“I’m not saying you can’t be somebody’s fan,” said Hill, an Indianapolis native who went to Broad Ripple High School and IUPUI. “I was a Michael Jordan fan growing up, but when I did go to the games, I always rooted for my hometown team.
“You root for who you want to root for, but I know one day that we’re going to get it like it used to be at Market Square Arena. That’s my dream, that’s my goal from when I first got here, to help bring fans back. That’s all I’m trying to do.”
The Pacers enjoyed a loud home-court advantage at Market Square Arena, the team’s home from 1974-99.
Hill suggested Friday’s Lakers game had a 70-30 percent split in favor of the team wearing purple. Because his comments came after a 99-93 loss, some fans thought it unfair and rather untimely to vent.
“I love Indiana. I love everybody here in the community. That’s why I do so much in the community,” said Hill, who had 14 points and seven rebounds in the Pacers’ 95-73 victory over Orlando on Tuesday. “If anyone thought that I was trying to be disrespectful and tell them what to do with their money, I wasn’t. I’m sorry if that’s what you thought.
“I’m just trying to do what’s best for this organization and my teammates and show everybody this is a good basketball team. We’re going to need this city behind us to make a good run. We’re a basketball town and that’s how it should be.”
Howard ends partnership with longtime manager — From the time he was drafted by the Magic with the No. 1 overall pick in 2004 to his Dwightmare of last season that eventually put him in Los Angeles, Dwight Howard has worked side by side with his manager, Kevin Samples. But after nine years of Samples, Howard decided to ditch him and, as Kevin Ding of the Orange County Register notes, the change in Howard’s on-and off-court personality has been noticeable:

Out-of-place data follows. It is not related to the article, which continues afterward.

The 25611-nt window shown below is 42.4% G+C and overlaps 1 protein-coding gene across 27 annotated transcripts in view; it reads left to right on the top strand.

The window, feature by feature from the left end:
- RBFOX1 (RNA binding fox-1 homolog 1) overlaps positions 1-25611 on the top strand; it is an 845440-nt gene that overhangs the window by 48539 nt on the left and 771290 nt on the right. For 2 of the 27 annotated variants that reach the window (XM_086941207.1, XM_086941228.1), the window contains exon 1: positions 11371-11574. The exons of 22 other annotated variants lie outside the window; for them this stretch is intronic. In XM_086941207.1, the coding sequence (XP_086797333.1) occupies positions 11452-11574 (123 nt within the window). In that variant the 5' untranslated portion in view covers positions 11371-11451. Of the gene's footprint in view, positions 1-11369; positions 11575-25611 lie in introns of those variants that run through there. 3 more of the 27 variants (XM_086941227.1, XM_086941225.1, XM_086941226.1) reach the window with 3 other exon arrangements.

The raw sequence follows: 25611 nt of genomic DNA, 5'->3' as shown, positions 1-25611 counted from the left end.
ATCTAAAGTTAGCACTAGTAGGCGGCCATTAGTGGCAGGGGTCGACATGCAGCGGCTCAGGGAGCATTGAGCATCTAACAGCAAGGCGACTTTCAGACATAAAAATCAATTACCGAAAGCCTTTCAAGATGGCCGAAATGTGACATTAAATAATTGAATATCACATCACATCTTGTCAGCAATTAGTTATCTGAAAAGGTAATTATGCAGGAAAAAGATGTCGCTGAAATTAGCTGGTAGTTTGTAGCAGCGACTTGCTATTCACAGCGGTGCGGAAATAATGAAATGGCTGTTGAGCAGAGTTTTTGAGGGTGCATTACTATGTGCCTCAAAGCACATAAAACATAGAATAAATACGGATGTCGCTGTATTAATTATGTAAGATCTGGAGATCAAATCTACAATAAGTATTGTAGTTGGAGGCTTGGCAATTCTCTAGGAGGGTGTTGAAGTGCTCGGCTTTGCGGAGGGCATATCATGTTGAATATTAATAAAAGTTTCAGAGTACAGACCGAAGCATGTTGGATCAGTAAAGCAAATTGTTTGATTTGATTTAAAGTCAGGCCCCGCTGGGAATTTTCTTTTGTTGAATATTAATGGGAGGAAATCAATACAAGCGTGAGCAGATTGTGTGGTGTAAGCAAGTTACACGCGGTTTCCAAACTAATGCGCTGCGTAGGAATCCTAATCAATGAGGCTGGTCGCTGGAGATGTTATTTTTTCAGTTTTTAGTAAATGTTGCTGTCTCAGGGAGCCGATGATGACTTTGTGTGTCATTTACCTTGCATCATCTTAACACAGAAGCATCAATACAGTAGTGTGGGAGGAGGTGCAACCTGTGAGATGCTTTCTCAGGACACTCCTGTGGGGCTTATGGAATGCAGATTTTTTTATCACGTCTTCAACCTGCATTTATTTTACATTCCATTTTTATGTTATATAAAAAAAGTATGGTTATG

Howard is growing all on his own, single-mindedly focused on who he wants to be, and he has taken another major step forward in his career by leaving the business manager who has been Howard’s primary advisor his entire career, Kevin Samples.
“We had nine great years together,” Howard told me late Monday night. “Just time to go separate ways.”
For all the intangible growth Howard has discovered recently, breaking away from Samples is a concrete gesture that the past is the past – and Howard is confident in calling his own shots in the future.
“I know what I want to accomplish,” Howard said. “I’ve always written down my goals and everything I want, and I want to make sure I get ‘em. Everything I’ve lost, everything that’s gone away, I’m going to get it back.”
Samples came to Los Angeles with Howard after the trade to the Lakers, and it was hard to envision him not being around considering they’re actually first cousins – and Howard’s parents dispatched Samples to live with Howard in Orlando right after the 2004 NBA draft as a big brother/guidance counselor/business manager.
Their relationship grew into Dwight Howard Enterprises, which had two and only two officers: Howard and Samples.
For Howard to sever the tie is no small statement.
“He’s still my cousin, my family, so we’ll always be around each other,” Howard said. “But we just parted ways on the business side.”
What has changed is Howard can reflect on what went awry in Orlando with a healthy perspective now: He wanted to leave the Magic organization, but not really the people and the community that had become so connected to him. He needed to venture out to grow and deep-down he knew it – but he was a little scared to try something that big and new.
Howard was a little scared as he started out with the Lakers, too – unsure about his body after back surgery and lacking his usual freakish physical dominance. Even as Lakers general manager Mitch Kupchak was behind the scenes reclaiming his spot on the All-Virtue team for patience, frustration grew from teammates and coaches over Howard not more aggressively testing the limits of what he could give the Lakers.
Howard maintains that it was mostly his lack of physical fitness that stopped him, but maybe he looked chicken because nothing was egging him on.
Howard’s major breakthrough was in attitude.
No more whining about touches in the post – replaced by a total commitment to defending and rebounding, plus creating devastating pick-and-roll ball with two legendary ball-handlers Kobe Bryant and Steve Nash.
No more excuses about his body – which Howard still managed to bring in at a career-low 5.8 percent body fat to start the season and drop down further to 5.0. No more needing time to wait and hope for less pain from the torn labrum in his right shoulder. Instead, a commitment to cutting sugar out of his diet for two months and pushing his conditioning to the point that it meant even humbly asking out of a game.